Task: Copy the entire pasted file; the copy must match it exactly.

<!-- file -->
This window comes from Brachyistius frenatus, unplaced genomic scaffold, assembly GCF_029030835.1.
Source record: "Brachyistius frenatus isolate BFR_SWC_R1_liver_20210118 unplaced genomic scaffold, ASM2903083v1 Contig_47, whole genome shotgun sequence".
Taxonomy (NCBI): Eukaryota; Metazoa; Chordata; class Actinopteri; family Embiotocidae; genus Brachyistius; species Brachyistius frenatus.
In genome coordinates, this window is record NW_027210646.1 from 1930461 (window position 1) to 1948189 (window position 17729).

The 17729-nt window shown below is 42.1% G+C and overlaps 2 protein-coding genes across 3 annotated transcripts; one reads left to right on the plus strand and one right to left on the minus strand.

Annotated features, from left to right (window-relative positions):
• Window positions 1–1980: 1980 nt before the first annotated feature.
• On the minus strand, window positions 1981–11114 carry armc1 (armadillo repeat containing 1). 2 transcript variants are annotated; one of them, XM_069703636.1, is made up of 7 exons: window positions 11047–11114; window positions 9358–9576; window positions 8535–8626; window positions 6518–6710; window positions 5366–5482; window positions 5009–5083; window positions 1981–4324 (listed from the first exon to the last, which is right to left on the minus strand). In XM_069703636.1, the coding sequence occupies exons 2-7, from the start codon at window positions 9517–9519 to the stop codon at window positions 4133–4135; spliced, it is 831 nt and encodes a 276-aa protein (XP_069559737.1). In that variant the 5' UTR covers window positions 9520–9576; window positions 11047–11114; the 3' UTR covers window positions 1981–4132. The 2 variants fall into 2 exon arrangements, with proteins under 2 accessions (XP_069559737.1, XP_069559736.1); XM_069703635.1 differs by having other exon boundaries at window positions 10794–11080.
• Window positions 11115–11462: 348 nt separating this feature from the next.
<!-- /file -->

This window comes from Brachyistius frenatus, unplaced genomic scaffold, assembly GCF_029030835.1.
Source record: "Brachyistius frenatus isolate BFR_SWC_R1_liver_20210118 unplaced genomic scaffold, ASM2903083v1 Contig_47, whole genome shotgun sequence".
Taxonomy (NCBI): Eukaryota; Metazoa; Chordata; class Actinopteri; family Embiotocidae; genus Brachyistius; species Brachyistius frenatus.
In genome coordinates, this window is record NW_027210646.1 from 1930461 (window position 1) to 1948189 (window position 17729).

The 17729-nt window shown below is 42.1% G+C and overlaps 2 protein-coding genes across 3 annotated transcripts; one reads left to right on the plus strand and one right to left on the minus strand.

Annotated features, from left to right (window-relative positions):
• Window positions 1–1980: 1980 nt before the first annotated feature.
• On the minus strand, window positions 1981–11114 carry armc1 (armadillo repeat containing 1). 2 transcript variants are annotated; one of them, XM_069703636.1, is made up of 7 exons: window positions 11047–11114; window positions 9358–9576; window positions 8535–8626; window positions 6518–6710; window positions 5366–5482; window positions 5009–5083; window positions 1981–4324 (listed from the first exon to the last, which is right to left on the minus strand). In XM_069703636.1, the coding sequence occupies exons 2-7, from the start codon at window positions 9517–9519 to the stop codon at window positions 4133–4135; spliced, it is 831 nt and encodes a 276-aa protein (XP_069559737.1). In that variant the 5' UTR covers window positions 9520–9576; window positions 11047–11114; the 3' UTR covers window positions 1981–4132. The 2 variants fall into 2 exon arrangements, with proteins under 2 accessions (XP_069559737.1, XP_069559736.1); XM_069703635.1 differs by having other exon boundaries at window positions 10794–11080.
• Window positions 11115–11462: 348 nt separating this feature from the next.